Much of this misinformation circulates on social media, such as Facebook. After pressure from health and news-literacy entities, the company has recently vowed to crack down on anti-vaxx content and remove the misleading information they spread that puts lives at risk.
Still, one in 10 American parents report vaccine hesitancy, another 10% report distrusting medical scientists, and a whopping half are suspicious of pharmaceutical companies. That’s just part of a web of distrust in health professionals and the companies that manufacture and profit from prescription drugs, according to Harvard epidemiologist Eric Ding.
Ding told Step Up that anti-vaxx attitudes escalate “due to (pharmaceutical companies’) bad reputation of having previously marketed dangerous drugs knowingly, including opioids, and price gouging in the name of profit.”
Ding is also a health economist and the founder of Health Justice For All, a nonprofit advocacy group for affordable medicines. In 2018, he ran a science-based campaign in the Pennsylvania 10th Congressional District midterm, campaigning to reduce sky-high pharmaceutical costs and increase public trust in scientists, doctors, and the government.
He said legal and monetary relationships between government officials and pharmaceutical companies concern many parents.
“I think politicians need to stop taking Pharma PAC money in order to restore the public trust in our elected officials when they say 'vaccinate your kids,’” Ding said. “Many people skeptical of Pharma don't believe elected leaders when at the same time they take corporate Pharma money. Telling elected leaders to refuse Pharma money is a good way to help restore their reputation, so that more people can credibly believe our leaders who advocate for vaccination.”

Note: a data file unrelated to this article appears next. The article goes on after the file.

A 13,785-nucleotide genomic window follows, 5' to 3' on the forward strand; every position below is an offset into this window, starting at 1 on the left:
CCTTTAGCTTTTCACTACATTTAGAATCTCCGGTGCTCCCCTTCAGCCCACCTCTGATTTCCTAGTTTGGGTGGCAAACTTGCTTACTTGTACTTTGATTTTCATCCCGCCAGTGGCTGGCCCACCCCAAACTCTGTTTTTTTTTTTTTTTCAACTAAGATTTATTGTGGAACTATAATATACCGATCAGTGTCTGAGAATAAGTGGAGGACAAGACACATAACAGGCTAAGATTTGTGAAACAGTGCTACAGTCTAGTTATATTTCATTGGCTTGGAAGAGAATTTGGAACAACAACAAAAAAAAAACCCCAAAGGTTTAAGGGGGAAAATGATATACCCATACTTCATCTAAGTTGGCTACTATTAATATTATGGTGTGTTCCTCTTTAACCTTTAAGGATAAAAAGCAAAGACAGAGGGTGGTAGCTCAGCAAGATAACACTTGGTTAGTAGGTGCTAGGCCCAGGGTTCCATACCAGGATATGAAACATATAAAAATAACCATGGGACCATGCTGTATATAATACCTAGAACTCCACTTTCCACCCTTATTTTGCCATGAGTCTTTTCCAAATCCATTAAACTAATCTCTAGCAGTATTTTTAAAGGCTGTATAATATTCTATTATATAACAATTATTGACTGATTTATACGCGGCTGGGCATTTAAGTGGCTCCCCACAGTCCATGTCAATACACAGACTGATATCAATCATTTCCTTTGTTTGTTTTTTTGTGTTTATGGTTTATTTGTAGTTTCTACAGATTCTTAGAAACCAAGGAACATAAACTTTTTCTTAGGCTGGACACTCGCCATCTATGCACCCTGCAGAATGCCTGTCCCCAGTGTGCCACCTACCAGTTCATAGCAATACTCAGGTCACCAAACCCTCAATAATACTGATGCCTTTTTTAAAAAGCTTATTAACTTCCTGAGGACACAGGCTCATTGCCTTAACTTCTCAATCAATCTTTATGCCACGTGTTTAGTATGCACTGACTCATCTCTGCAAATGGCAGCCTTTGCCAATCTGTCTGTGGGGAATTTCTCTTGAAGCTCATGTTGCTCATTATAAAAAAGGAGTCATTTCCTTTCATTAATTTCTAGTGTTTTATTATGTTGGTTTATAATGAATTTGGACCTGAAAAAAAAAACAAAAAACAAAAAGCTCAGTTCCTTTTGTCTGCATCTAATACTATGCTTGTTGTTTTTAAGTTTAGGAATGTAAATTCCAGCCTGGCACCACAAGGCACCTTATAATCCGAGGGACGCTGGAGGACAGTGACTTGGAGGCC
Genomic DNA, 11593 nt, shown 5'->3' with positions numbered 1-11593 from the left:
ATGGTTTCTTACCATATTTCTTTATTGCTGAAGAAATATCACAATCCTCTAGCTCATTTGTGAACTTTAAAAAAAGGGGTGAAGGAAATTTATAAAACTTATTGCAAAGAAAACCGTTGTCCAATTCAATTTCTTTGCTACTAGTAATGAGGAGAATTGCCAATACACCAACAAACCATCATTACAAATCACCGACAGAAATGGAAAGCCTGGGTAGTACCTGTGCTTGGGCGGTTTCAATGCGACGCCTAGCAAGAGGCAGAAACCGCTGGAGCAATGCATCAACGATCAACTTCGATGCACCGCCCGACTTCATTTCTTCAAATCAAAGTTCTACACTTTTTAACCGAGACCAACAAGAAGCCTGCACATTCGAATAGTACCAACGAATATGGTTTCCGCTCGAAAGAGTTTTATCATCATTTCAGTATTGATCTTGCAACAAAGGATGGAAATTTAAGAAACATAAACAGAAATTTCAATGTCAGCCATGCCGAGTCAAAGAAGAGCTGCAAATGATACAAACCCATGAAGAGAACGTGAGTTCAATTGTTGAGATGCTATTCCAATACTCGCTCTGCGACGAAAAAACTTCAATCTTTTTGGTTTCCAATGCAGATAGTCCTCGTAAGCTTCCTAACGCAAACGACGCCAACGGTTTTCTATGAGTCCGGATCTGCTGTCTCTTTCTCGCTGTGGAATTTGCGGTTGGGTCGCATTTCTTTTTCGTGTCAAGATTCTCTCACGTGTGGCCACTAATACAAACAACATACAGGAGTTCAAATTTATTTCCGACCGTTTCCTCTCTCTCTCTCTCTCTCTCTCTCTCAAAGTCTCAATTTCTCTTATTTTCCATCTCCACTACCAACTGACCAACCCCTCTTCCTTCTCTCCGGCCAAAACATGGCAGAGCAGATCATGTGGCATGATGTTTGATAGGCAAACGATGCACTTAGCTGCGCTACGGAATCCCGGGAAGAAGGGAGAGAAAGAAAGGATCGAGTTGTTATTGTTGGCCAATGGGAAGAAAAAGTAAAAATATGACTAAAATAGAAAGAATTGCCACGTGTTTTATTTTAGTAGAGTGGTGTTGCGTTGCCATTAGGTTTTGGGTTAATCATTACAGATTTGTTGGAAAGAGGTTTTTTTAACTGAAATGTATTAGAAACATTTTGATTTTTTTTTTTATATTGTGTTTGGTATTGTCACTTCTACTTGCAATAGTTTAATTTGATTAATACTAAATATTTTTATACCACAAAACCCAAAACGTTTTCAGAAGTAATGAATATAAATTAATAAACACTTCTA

Further, he said policies within the healthcare system as a whole need to change. Greater access to healthcare lends itself to greater access to vaccines and immunization information.
Experts are still unsure exactly how much health disparities influence vaccination rates versus anti-vaxxers, but Foss said journalists have the opportunity to reframe the discussion on vaccines regardless. Giving less media space to anti-vaxxers, more attention to the complexities of vaccination and health education, and up-to-date information about access and accountability could help overcome some of the obstacles.
“Media portray vaccination as cut-and-dry, as in one is either vaccinated or is not. In reality, vaccination is much more complex,” she said. “We need more media portrayals that provide realistic depictions of not vaccinating or under-vaccinating, showcasing, for example, the importance of herd immunity. We also need more stories of those who cannot be immunized and the effects that others' vaccine refusal has on this group.”
At the end of our conversations, I asked each of these experts what else I should emphasize or mention in this piece. Troisi summed it up best: “Vaccines are safe and save lives.”
Emily Rose Thorne is a junior at Mercer University and an aspiring multimedia journalist. She’s been involved with Step Up Magazine since 2017 and is now helping guide the editorial team as Senior Editor. Previously, she interned as a journalist for both Atlanta Magazine and Girls Rock Athens. She’s also served as Staff Writer, Lead News Writer and News Editor of her campus publication, The Cluster. She is currently the Digital Editor of The Cluster and a 2019 John M. Couric Fellow at the Center for Collaborative Journalism. This summer, she'll start producing audio and writing copy for Georgia Public Broadcasting in Macon.